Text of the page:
In 1833 and 1834, Poe wrote two serious short stories, "MS Found in a Bottle" (the first of his sea tales) and "The Assignation" (the first Poe story to appear in a magazine with national circulation). Poe would rework both of these early efforts in the 1840s. He also proposed to publish a volume of short stories. All eleven stories were eventually published, but not as a Folio Club group. Yet his proposal brought his talents to the attention of John Pendleton Kennedy, and through Kennedy, Poe received entree to the Southern Literary Messenger. It was in the Messenger that Poe published his first true horror story, "Berenice," in 1835.

Shortly thereafter, he became and editor of this journal. Many of the latter were extremely abrasive; having secured a permanent position in the literary world, Poe quickly made enemies that would come back to haunt him, even after his death. When John Allan took ill in 1834, Poe travelled to Richmond in the hope of some positive resolution of his conflict with his erstwhile stepfather. The dying man would have none of it; Allan refused to see Poe and threatened to cane him if he dared entered his sick room. A year later, his grandmother, Elizabeth Poe died, and Poe moved from Baltimore back to Richmond with his aunt and cousin. On May 16, 1836, Poe married his cousin Virginia Clemm, who was just thirteen years old at the time.

Poe, his bride and his mother-in-law then moved to New York City. The year 1837 marked the start Poe's most productive period as a fiction writer; during the next eight years, Poe composed most of the tales of terror with which he is customarily identified. Following "Berenice," Poe wrote "Morella" (1835), "Ligeia" (1838), "The Fall of the House of Usher" (1839) and "William Wilson" (1840). In 1839, having moved his household to Philadelphia, Poe became co-editor of Burton's Gentleman's Magazine. In 1840, Poe financed the publication of twenty-five short stories as Tales of the Grotesque and Arabesque. But sales of this volume were surprisingly poor.

Poe's unkind cuts caused him to quarrel with his co-editor, the eponymous owner of Burton's, and after he wrote a review in which he accused the popular American poet Henry Wadsworth Longfellow of plagiarism, Poe was fired by Burton. He tried to found his own literary journal, "Penn Magazine," but found no financial backers for the project. Thereafter, he worked for a year (April 1841 to May, 1842) as an editor at Graham's Magazine. Wearied by his family's financial insecurity, Poe attempted to gain a position at a custom's house, but was again rebuffed. To earn a living, Poe wrote turned again to the composition of comic pieces like "Never Bet the Devil Your Head." But in 1842, his young wife Virginia suffered a burst blood vessel and contracted tuberculosis.

The influence of the latter on Poe's mind may be reflected in his 1842 allegory of epidemic disease, "The Masque of the Red Death," published at a time when Philadelphia was suffering from an outbreak of cholera. In March, 1843, he went to Washington, D.C. in search of a job with the federal government. But he was waylaid by an extended drinking binge, Poe taking to the bottle with increasing frequency after Virginia became ill. In 1843 as well, Poe began a series of murder stories told from the narrative perspective of the fictional murderers.

These would eventual include "The Tell-Tale Heart," "The Black Cat," and, somewhat later, "The Imp of the Perverse" and "The Cask of Amontillado." In that same year, Poe enjoyed the most important boost to his career with the publication of "The Gold Bug," a mystery tale. The success of "The Gold Bug," allowed Poe to publish three stories in which Dupin solves crimes that baffle the French police, "Murders in the Rue Morgue," "The Mystery of Marie Roget," and "The Purloined" Letter." He also enjoyed success at this time with some of his comic and satiric pieces such as "Diddling Considered as One of the Exact Sciences" (1845). In 1845 that Poe's career received two additional boosts. The first came after Poe and his family moved back to New York City, taking residence at a cottage in Fordham, and began to write poetry again.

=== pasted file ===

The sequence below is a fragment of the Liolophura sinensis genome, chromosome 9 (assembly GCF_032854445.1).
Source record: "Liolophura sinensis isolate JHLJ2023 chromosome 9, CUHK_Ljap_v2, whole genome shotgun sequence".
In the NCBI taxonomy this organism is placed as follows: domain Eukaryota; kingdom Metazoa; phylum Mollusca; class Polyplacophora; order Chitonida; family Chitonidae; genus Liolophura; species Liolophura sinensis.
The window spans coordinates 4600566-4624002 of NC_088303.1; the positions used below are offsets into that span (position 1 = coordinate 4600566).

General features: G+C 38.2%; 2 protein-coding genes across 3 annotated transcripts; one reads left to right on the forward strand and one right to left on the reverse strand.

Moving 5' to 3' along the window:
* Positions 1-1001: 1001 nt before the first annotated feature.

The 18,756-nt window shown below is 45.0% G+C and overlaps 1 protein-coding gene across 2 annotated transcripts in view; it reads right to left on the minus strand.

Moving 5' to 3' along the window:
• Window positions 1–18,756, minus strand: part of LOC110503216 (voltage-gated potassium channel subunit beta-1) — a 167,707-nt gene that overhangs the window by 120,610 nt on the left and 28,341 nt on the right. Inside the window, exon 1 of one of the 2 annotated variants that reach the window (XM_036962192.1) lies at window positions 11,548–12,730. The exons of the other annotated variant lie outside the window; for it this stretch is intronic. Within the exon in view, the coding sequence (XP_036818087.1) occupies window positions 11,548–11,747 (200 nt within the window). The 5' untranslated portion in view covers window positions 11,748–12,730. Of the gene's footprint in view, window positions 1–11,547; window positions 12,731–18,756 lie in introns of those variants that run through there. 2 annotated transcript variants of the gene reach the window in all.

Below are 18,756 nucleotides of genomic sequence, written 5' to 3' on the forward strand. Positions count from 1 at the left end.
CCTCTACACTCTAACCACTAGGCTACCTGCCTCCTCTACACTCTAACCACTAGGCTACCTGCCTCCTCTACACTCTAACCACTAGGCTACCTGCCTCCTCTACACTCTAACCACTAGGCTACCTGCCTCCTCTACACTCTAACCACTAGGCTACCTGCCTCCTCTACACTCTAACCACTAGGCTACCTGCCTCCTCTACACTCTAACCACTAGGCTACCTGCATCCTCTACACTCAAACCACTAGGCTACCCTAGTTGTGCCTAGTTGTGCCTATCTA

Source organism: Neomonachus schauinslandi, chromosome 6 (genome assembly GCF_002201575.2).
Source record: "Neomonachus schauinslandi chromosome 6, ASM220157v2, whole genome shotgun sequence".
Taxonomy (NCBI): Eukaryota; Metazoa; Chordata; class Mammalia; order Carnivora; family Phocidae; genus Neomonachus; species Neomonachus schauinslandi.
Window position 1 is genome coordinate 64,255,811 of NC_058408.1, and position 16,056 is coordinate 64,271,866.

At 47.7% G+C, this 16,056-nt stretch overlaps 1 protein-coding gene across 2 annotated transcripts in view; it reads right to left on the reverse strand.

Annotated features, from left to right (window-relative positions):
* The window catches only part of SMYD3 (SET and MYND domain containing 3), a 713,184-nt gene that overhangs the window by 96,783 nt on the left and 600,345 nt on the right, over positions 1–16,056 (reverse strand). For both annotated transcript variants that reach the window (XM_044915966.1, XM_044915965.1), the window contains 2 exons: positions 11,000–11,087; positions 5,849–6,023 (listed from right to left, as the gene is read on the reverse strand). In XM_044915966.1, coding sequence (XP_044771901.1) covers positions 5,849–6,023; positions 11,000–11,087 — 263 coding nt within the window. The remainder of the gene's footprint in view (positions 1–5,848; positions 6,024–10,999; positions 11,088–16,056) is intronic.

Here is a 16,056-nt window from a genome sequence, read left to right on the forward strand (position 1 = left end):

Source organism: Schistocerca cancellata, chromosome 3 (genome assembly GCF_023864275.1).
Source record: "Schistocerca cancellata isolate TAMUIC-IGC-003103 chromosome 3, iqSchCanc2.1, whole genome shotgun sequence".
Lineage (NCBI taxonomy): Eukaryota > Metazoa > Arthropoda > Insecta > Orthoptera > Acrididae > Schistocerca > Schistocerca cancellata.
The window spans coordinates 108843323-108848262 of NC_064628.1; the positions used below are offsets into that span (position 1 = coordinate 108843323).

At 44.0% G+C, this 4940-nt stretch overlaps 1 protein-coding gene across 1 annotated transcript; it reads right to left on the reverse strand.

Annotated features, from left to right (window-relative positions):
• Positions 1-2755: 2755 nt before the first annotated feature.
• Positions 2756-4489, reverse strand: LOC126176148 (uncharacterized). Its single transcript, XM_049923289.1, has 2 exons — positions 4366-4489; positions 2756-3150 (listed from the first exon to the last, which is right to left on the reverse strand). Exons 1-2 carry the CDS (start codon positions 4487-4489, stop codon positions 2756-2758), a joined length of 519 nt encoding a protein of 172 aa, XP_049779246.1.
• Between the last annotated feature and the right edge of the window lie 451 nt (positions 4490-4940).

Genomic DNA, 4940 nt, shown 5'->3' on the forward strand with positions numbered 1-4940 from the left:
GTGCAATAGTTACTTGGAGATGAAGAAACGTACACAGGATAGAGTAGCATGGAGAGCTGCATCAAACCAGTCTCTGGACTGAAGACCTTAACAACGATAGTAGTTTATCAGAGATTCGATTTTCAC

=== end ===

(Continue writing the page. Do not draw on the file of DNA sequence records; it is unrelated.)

It was in New York that he wrote "The Raven." The poem was a popular sensation, and it gave him a new source of income, reciting his own to paying audiences. During the remaining years of his life, Poe wrote virtually all of his most famous poems, including "Ulalume," and "Annabel Lee." The second boost came when James Russell Lowell wrote a laudatory essay about Poe that appeared in Graham's Magazine. Poe became the editor of the Broadway Journal, to which he contributed some 60 reviews and essays, a few new stories, and revised versions of others. In the fall of 1845, Poe borrowed a large sum of money and bought the Broadway Journal.

But it failed to turn a profit and ceased publication altogether in early1846. Poe now watched as his wife Virginia's health deteriorated. In his own words, he suffered "the horrible, never-ending oscillation between hope and despair." But on January 30, 1847, Virginia Poe died. Poe lapsed into depression and hard drinking. But he pulled out of this descent, turning to the composition of theoretical works about literature, human nature, and the cosmos at large, including Eureka: A Prose Poem (1848), in which he advanced a complete theory about God's will and the universe.

He also took to the lecture circuit, giving talks on "The Poetic Principle" and Eureka. During this time, Poe developed friendships with several women, including Sarah Helen Whitman, Mrs. Annie Richmond, and Mrs. Sarah Elmira Shelton. He became conditionally engaged to the somewhat older Sarah Helen Whitman, but their relationship ended abruptly when he called upon her in a drunken state. Contrary to popular belief, in his final year (1849), Poe's life was relatively stable.